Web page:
Digging Deep is a remarkable resource for children and teens living with serious illness. The simple—yet powerful—words and the vibrant images gently guide them through their experiences. By ‘digging deep,’ these young people will, in fact, emerge into clarity and light.
– Barbara Sourkes, Ph.D., Director Palliative Care, Lucile Packard Children’s Hospital Stanford, Professor of Pediatrics, Stanford University School of Medicine
September 2014. Serious childhood illnesses, disabilities, and long-term medical concerns are, sadly, still on the rise; the good news is that fewer and fewer children and teens are dying from diseases that once took their lives. These young people often face new challenges, both physical and emotional, because of their survivorship. What is often sorely missing in their care is ongoing emotional support to deal with the complexities of their situation. Digging Deep: A Journal for Young People Facing Health by coauthors Rose Offner, MFA, and Sheri Brisson, MA, provides an engaging, fun, and affordable resource to build a child’s emotional strength.
“Understanding how one feels is the first step in being able to better communicate one’s needs, and have these needs met,” says Brisson, a long-time brain tumor survivor, who also experienced many surgeries and hospitalizations as a child.
“Emotional needs of sick kids often go unmet because kids themselves feel they need to ‘be brave’ and ‘act strong’ for themselves and their families,” adds Brisson. “Digging Deep teaches that “being strong’ is showing one’s vulnerability and true feelings. Digging Deep takes young people through a process of first identifying how they feel, and then helps them express their thoughts and feelings to their medical team, families, and everyone around them wanting to help.
Unlike any other book on the market, Digging Deep gives kids a way to recognize their strength within and build their emotional endurance in the face of illness. Digging Deep is not a storybook about a character with an illness and it is not an activity or distraction book. It invites the reader to become an active participant in creating their own story from their experience—that’s what makes it unique.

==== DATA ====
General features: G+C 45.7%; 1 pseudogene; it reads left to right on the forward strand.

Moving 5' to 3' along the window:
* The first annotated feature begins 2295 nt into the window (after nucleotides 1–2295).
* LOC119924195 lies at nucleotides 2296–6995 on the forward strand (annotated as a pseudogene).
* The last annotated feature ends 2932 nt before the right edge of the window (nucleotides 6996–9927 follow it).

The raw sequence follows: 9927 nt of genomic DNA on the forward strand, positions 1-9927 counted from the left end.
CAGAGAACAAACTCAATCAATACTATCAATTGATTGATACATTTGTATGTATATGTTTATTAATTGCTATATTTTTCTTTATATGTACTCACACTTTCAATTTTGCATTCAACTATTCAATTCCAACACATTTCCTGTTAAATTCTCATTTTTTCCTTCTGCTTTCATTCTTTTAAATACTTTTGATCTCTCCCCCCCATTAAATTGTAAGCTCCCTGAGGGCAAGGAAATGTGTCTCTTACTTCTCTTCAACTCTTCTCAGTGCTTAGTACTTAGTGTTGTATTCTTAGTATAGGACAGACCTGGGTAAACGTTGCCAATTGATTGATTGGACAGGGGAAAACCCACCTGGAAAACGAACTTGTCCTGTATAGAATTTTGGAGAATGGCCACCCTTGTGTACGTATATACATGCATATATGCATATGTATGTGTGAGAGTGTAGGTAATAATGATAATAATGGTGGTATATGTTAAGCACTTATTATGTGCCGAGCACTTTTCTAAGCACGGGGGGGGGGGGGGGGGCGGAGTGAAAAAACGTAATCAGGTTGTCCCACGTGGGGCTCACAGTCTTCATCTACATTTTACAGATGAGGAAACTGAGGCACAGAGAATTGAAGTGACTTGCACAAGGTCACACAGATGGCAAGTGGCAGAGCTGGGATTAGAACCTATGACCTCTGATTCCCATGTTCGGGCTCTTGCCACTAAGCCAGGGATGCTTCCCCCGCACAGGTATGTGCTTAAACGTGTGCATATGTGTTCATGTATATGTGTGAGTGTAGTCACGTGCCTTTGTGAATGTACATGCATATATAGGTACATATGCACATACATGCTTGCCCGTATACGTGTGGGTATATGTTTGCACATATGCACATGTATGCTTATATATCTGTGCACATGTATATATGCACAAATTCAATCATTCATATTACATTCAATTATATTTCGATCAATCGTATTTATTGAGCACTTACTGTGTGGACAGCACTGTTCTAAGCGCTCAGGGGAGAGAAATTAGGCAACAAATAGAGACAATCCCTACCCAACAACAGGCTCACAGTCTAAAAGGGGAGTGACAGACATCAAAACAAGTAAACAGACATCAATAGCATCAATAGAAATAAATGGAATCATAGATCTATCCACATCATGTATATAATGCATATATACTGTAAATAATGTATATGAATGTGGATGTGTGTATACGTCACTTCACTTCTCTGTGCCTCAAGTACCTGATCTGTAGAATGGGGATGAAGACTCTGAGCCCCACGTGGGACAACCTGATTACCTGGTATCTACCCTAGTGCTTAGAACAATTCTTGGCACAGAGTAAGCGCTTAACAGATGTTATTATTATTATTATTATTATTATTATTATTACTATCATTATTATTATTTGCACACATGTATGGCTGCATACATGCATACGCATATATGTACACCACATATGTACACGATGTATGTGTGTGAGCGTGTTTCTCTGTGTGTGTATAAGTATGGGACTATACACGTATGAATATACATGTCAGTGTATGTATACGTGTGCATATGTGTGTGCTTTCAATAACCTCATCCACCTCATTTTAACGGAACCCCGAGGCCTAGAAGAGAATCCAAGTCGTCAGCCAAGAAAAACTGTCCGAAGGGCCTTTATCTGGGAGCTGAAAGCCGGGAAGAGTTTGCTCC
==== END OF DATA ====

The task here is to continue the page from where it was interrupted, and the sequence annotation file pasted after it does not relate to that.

Digging Deep not only validates the young person’s emotional journey, it builds resilience and the life-long skill of introspection.
Through creative, colorful artwork and thoughtful writing prompts, Digging Deep explores themes and ideas such as:
- An Upside Down World – addresses that feeling of being “lost in space,” when all we have known to be true or part of our identity, is turned “upside down”
- My Boiling Point – discusses how it is normal to feel frustrated or angry when you have health problems
- Throwing Out the Trash – teaches about letting go of negative thoughts and feelings, an action that helps us move on, by actually making a “garbage” pocket from a paper bag
- Tricks Up My Sleeve – is about evolution; to be far enough past an experience that we can share our wisdom and help someone else with a similar experience.
“Finally something to heal my child’s heart, ” says one parent whose child has been using Digging Deep.
About the Authors
Rose Offner, MFA, is an accomplished author in the field of journal writing. Her work as a motivational speaker, writer, and visual artist has given her insight and understanding into the ways that imagination, voice, and soul can be captured and shared in stories. Offner has more than twenty years of experience leading and facilitating classes on the art of journaling with children, teens, adults, and professionals. She knows first-hand that journaling can transform lives. Therapists, educators, and individuals across the country are using Rose’s previous journal writing titles to guide inner transformation.
Sheri Sobrato Brisson, MA is a brain tumor survivor who discovered the importance of self-reflection during her recovery. From her personal illness experience and a dozen years supporting families and children with serious illness, her life’s philanthropic mission is to empower families and children facing serious illness. She has started and facilitated support groups for children with illness and their families for over twenty years with organizations such as the American Cancer Society, National Brain Tumor Foundation, Ronald McDonald House, and Packard Children’s Hospital. She has served as Board Member for many children’s health nonprofit organizations including American Cancer Society San Jose, UCSF/Mt. Zion Auxiliary, Creighton Health Institute, Okizu Foundation, and Parents Helping Parents (PHP) and the founding board of Bravekids. Brisson received her master’s degree in counseling from Santa Clara University and her undergraduate degree in human biology from Stanford University. She and her husband live in the San Francisco Bay Area with their two young children.
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